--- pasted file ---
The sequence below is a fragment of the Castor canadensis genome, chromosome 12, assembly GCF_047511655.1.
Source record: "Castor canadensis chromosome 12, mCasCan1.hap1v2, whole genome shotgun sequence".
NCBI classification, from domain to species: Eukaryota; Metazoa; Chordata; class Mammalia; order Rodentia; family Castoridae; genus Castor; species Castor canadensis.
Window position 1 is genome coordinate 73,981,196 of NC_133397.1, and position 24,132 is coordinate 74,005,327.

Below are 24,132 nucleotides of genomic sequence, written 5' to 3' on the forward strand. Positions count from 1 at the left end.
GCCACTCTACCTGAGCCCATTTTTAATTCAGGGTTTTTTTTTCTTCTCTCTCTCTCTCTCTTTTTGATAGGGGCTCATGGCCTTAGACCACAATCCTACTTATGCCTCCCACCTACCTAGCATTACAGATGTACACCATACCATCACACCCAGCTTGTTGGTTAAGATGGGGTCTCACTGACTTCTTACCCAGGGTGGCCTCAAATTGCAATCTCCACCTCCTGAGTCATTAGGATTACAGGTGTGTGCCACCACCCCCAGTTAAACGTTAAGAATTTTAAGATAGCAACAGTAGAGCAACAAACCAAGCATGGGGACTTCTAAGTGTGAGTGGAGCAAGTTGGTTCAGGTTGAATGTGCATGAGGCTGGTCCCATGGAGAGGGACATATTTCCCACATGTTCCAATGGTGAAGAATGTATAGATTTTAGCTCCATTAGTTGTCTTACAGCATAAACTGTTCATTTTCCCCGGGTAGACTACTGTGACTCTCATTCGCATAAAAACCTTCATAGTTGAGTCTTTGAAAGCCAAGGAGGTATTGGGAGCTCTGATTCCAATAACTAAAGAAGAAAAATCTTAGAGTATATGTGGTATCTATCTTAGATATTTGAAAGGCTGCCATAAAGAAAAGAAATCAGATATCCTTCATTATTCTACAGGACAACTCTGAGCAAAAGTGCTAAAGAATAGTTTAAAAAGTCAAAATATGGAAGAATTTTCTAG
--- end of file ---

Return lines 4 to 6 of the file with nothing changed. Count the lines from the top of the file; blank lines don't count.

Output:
Window position 1 is genome coordinate 73,981,196 of NC_133397.1, and position 24,132 is coordinate 74,005,327.

Below are 24,132 nucleotides of genomic sequence, written 5' to 3' on the forward strand. Positions count from 1 at the left end.
GCCACTCTACCTGAGCCCATTTTTAATTCAGGGTTTTTTTTTCTTCTCTCTCTCTCTCTCTTTTTGATAGGGGCTCATGGCCTTAGACCACAATCCTACTTATGCCTCCCACCTACCTAGCATTACAGATGTACACCATACCATCACACCCAGCTTGTTGGTTAAGATGGGGTCTCACTGACTTCTTACCCAGGGTGGCCTCAAATTGCAATCTCCACCTCCTGAGTCATTAGGATTACAGGTGTGTGCCACCACCCCCAGTTAAACGTTAAGAATTTTAAGATAGCAACAGTAGAGCAACAAACCAAGCATGGGGACTTCTAAGTGTGAGTGGAGCAAGTTGGTTCAGGTTGAATGTGCATGAGGCTGGTCCCATGGAGAGGGACATATTTCCCACATGTTCCAATGGTGAAGAATGTATAGATTTTAGCTCCATTAGTTGTCTTACAGCATAAACTGTTCATTTTCCCCGGGTAGACTACTGTGACTCTCATTCGCATAAAAACCTTCATAGTTGAGTCTTTGAAAGCCAAGGAGGTATTGGGAGCTCTGATTCCAATAACTAAAGAAGAAAAATCTTAGAGTATATGTGGTATCTATCTTAGATATTTGAAAGGCTGCCATAAAGAAAAGAAATCAGATATCCTTCATTATTCTACAGGACAACTCTGAGCAAAAGTGCTAAAGAATAGTTTAAAAAGTCAAAATATGGAAGAATTTTCTAG